By T T Ram Mohan
James Bond is passe. The spy of the 21st century is more likely to be software secretly smuggled into your computer which enables somebody to know exactly what you are doing with your PC or laptop. Or it could be a drone drifting into a cave harbouring Afghan militia.
Spying in the 21st Century
The Economist has a fascinating article on how spying has evolved. In the old days, the thing to do was to smuggle in a smart guy – preferably from an elite institution, such as Oxbridge – into the target country with a fake identity, visiting cards and plenty of cash. Today, with biometric identification, this has become difficult. The other form of ‘humint’ – or human intelligence – is simply paying people on the other side for passing on information. This is, of course, alive and well. But, targeting the right people who will spy for you is becoming more sophisticated – it’s no longer a matter of accosting people at clubs or parties.
That’s what the people who hacked the site of America’s Office of Personnel Management were looking for. I am surprised people didn’t think of hacking Ashley Maddison for this reason. This gives us an idea of what the focus of spying game will be: electronic communications and materials stored on PCs and laptops.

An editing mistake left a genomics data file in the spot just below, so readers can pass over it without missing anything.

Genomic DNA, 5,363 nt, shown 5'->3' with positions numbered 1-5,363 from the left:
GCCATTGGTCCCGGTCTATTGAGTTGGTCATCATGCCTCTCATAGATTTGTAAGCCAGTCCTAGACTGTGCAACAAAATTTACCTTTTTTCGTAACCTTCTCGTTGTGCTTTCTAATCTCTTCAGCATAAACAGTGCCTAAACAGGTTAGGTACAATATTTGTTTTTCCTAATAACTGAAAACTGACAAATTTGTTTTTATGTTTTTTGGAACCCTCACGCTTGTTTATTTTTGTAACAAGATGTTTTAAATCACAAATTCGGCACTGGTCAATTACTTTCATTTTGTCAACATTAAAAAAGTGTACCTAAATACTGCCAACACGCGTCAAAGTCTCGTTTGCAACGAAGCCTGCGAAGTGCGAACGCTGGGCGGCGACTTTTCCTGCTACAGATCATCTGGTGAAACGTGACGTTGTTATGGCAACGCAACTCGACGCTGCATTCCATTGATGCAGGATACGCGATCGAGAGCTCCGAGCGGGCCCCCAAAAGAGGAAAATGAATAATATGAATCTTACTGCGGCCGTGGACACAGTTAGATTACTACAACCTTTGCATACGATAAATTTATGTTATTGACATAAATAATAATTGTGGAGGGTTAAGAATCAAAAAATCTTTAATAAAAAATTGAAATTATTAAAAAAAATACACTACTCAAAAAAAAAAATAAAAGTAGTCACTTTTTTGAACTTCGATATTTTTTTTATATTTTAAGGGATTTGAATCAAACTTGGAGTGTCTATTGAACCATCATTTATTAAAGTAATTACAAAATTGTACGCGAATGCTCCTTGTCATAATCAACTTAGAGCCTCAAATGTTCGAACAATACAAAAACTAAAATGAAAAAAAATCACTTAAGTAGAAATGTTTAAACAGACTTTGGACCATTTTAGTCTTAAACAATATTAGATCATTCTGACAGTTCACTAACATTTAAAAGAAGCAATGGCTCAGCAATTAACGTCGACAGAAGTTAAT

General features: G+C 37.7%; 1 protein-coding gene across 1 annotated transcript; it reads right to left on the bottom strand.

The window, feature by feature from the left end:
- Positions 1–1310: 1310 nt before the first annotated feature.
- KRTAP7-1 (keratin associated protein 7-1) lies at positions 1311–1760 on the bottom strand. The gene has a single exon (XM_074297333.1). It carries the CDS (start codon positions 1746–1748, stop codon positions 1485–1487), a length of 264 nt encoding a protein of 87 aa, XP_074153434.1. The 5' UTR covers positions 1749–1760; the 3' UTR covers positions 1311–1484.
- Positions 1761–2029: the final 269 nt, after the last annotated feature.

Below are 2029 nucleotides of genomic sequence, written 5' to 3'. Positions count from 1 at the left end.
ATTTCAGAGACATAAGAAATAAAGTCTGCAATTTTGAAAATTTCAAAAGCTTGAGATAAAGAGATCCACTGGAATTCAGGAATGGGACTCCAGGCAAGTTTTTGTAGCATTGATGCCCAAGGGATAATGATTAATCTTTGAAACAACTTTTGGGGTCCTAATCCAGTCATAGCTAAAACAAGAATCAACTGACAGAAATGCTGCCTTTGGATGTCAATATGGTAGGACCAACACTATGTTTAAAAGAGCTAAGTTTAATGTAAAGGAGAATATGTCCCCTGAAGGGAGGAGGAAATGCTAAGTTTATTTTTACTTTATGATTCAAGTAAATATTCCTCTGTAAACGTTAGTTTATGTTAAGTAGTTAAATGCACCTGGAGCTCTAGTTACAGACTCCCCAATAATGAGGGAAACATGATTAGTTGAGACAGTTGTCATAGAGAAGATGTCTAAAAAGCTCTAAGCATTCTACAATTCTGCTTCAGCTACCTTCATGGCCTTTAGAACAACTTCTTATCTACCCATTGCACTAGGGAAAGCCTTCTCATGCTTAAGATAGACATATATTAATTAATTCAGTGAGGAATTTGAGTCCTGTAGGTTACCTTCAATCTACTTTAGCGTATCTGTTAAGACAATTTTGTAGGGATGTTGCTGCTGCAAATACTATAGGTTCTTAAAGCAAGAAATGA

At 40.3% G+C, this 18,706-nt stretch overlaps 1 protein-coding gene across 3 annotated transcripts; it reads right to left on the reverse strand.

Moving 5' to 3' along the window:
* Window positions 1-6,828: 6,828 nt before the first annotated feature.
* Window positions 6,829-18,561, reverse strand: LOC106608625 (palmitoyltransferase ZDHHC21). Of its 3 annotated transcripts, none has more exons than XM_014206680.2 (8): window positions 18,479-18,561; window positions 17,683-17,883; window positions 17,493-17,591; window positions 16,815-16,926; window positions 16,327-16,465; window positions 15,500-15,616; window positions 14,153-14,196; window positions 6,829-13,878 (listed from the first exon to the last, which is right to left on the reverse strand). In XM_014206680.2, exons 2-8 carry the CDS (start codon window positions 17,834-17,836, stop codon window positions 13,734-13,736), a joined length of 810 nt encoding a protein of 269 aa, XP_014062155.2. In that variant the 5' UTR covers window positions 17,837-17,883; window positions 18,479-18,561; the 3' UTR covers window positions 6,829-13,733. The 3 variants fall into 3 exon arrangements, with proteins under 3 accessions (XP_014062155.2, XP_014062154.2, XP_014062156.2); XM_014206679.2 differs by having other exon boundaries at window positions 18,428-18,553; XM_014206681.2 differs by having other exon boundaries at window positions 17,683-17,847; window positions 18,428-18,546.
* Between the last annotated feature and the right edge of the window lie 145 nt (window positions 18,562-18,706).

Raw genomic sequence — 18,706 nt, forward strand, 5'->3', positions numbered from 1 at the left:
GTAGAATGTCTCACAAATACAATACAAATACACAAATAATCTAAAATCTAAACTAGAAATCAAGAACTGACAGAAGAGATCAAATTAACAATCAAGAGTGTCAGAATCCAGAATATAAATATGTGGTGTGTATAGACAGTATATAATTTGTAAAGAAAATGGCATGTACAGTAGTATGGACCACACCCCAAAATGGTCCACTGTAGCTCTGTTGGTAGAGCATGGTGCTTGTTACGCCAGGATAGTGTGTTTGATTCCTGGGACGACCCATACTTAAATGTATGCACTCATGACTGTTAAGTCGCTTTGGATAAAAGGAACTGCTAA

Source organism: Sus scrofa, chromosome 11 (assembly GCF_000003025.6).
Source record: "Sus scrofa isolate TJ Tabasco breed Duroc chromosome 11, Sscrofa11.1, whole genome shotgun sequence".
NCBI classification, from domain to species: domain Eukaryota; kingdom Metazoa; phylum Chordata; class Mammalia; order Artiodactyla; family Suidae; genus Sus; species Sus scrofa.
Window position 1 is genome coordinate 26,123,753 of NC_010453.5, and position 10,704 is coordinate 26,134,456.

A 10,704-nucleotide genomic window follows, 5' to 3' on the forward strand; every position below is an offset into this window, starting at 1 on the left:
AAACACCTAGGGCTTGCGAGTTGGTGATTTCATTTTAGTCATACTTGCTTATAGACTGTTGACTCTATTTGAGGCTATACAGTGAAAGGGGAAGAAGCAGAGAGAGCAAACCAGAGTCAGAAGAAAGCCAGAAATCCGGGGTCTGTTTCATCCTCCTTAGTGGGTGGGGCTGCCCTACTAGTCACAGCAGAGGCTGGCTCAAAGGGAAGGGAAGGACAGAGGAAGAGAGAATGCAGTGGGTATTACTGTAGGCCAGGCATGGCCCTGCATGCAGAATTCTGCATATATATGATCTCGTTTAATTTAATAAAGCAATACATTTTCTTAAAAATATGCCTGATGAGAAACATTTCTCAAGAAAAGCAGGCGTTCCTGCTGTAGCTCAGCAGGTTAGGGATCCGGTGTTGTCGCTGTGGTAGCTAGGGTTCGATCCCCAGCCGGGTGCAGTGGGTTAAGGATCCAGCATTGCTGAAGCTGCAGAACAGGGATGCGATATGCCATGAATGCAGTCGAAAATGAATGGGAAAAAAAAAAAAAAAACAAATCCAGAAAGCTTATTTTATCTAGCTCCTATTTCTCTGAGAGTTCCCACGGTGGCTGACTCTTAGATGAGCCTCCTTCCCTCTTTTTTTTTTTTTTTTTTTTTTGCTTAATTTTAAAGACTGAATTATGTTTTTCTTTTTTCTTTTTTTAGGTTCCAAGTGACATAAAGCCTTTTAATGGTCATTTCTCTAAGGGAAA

One begins to understand why the NSA and other intelligence agencies are so keen on scrutinising email and related traffic.
By combing through this, one can lead a treasure of information. The equivalent of this is listening into phone conversations, including mobile conversations.
One problem for spy agencies, The Economist mentions, is encrypted messages. Since it is the receiver and the sender who hold the keys- and not the channel that allows them – spy agencies want the channels to insist that users give them the keys. But this may not be necessary. You don’t have to crack an encrypted message.
The Other Side of the Coin
The flip side is that spy agencies that store information are themselves vulnerable – as the Snowden episode highlighted in a big way. How to steal somebody’s else data while safeguarding your own is the central challenge of modern spying.
All of this seems pretty clear. Still, some doubts remain. Will it work with terrorists or criminal groups? Such groups are more likely to rely on passing messages on a slip of paper or by word of mouth. Electronic spying can’t help here.
Electronic spying may be effective when it comes to spying on official agencies.
Since, James Bonds can no longer be smuggled in to mingle with such groups, it’s just possible that spying on terrorists and the like has been weakened in recent years.
T T Ram Mohan is a Professor of Finance and Accounting Area at the Indian Institute of Management, Ahmedabad.
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